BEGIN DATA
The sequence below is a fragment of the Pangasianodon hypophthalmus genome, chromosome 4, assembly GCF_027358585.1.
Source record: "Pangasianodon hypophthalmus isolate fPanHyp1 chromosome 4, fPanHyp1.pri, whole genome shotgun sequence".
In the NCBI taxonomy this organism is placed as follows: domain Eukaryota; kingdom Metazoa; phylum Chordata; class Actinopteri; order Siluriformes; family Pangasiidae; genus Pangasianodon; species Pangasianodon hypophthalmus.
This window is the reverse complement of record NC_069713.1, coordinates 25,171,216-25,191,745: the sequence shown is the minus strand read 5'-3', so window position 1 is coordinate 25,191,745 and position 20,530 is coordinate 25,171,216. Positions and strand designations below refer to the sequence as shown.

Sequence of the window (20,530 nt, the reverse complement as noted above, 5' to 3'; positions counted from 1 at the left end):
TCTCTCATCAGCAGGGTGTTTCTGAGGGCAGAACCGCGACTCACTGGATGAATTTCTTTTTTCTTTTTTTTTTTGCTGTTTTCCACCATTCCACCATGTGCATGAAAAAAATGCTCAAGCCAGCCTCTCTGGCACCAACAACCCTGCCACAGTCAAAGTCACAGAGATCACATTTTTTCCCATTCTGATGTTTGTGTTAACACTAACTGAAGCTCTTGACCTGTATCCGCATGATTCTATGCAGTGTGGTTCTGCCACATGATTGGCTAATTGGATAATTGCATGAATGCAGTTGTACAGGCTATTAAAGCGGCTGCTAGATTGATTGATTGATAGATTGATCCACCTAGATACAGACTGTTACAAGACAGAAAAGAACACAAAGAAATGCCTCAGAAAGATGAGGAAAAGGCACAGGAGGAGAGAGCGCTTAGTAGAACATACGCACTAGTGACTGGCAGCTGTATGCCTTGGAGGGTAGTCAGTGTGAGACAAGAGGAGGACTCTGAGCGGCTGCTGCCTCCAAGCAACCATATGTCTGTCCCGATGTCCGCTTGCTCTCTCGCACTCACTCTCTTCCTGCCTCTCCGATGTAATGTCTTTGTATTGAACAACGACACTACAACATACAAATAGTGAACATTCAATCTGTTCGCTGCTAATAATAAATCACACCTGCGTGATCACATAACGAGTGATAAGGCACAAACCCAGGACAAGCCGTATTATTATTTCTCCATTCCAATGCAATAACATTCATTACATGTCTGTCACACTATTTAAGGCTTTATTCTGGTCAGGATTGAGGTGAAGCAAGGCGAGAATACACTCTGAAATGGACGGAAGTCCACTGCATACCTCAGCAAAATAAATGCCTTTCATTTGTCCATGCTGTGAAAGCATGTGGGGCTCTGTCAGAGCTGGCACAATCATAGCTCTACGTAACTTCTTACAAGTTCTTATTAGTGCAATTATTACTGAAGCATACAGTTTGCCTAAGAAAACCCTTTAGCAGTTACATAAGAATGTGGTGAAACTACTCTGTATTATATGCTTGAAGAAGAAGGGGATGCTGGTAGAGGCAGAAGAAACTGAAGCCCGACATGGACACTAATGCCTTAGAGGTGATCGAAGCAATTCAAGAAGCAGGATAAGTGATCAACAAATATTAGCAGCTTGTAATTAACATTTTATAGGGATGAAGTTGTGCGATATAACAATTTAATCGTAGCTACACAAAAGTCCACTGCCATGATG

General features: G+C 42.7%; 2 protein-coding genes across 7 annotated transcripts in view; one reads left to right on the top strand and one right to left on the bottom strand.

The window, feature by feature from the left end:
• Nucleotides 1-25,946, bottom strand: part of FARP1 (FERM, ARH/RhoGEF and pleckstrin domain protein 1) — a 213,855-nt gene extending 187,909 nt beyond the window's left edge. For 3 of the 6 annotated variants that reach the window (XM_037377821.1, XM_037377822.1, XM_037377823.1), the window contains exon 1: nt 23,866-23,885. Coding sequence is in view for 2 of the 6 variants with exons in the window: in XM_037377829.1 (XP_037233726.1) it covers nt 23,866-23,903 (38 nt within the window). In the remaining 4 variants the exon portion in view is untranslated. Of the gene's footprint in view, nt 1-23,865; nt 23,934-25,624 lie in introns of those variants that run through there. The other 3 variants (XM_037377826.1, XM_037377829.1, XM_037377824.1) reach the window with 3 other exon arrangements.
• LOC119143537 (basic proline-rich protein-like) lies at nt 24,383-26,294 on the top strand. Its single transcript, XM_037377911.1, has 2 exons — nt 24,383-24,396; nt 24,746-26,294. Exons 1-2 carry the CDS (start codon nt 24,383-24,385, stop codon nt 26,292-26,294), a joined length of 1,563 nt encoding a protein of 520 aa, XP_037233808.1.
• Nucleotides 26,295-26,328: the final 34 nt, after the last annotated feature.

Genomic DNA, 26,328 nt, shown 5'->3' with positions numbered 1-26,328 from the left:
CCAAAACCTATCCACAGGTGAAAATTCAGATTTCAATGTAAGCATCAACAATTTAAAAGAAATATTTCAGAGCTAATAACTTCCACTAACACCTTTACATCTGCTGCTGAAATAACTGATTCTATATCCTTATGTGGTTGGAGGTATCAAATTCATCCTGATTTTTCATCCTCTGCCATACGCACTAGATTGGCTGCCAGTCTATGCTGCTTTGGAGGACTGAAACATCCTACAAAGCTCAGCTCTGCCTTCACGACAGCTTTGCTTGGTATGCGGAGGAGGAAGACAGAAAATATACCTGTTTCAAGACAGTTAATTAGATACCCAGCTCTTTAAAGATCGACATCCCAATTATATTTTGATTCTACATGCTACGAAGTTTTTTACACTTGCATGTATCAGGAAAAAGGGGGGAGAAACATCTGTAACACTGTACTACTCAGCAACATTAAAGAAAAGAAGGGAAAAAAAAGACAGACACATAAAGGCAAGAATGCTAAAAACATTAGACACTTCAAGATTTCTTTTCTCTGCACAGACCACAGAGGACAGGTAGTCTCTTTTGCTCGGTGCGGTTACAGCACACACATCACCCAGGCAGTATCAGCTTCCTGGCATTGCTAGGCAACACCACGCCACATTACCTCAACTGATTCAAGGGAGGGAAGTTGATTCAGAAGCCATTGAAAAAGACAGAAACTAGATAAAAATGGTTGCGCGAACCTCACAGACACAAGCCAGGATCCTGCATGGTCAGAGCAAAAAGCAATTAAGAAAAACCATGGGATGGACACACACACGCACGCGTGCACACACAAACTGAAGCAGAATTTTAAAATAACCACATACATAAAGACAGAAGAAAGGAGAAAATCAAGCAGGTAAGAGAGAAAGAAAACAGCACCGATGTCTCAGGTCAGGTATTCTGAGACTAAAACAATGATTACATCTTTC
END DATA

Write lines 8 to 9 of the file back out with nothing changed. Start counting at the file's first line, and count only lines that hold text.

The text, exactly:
The window, feature by feature from the left end:
• Nucleotides 1-25,946, bottom strand: part of FARP1 (FERM, ARH/RhoGEF and pleckstrin domain protein 1) — a 213,855-nt gene extending 187,909 nt beyond the window's left edge. For 3 of the 6 annotated variants that reach the window (XM_037377821.1, XM_037377822.1, XM_037377823.1), the window contains exon 1: nt 23,866-23,885. Coding sequence is in view for 2 of the 6 variants with exons in the window: in XM_037377829.1 (XP_037233726.1) it covers nt 23,866-23,903 (38 nt within the window). In the remaining 4 variants the exon portion in view is untranslated. Of the gene's footprint in view, nt 1-23,865; nt 23,934-25,624 lie in introns of those variants that run through there. The other 3 variants (XM_037377826.1, XM_037377829.1, XM_037377824.1) reach the window with 3 other exon arrangements.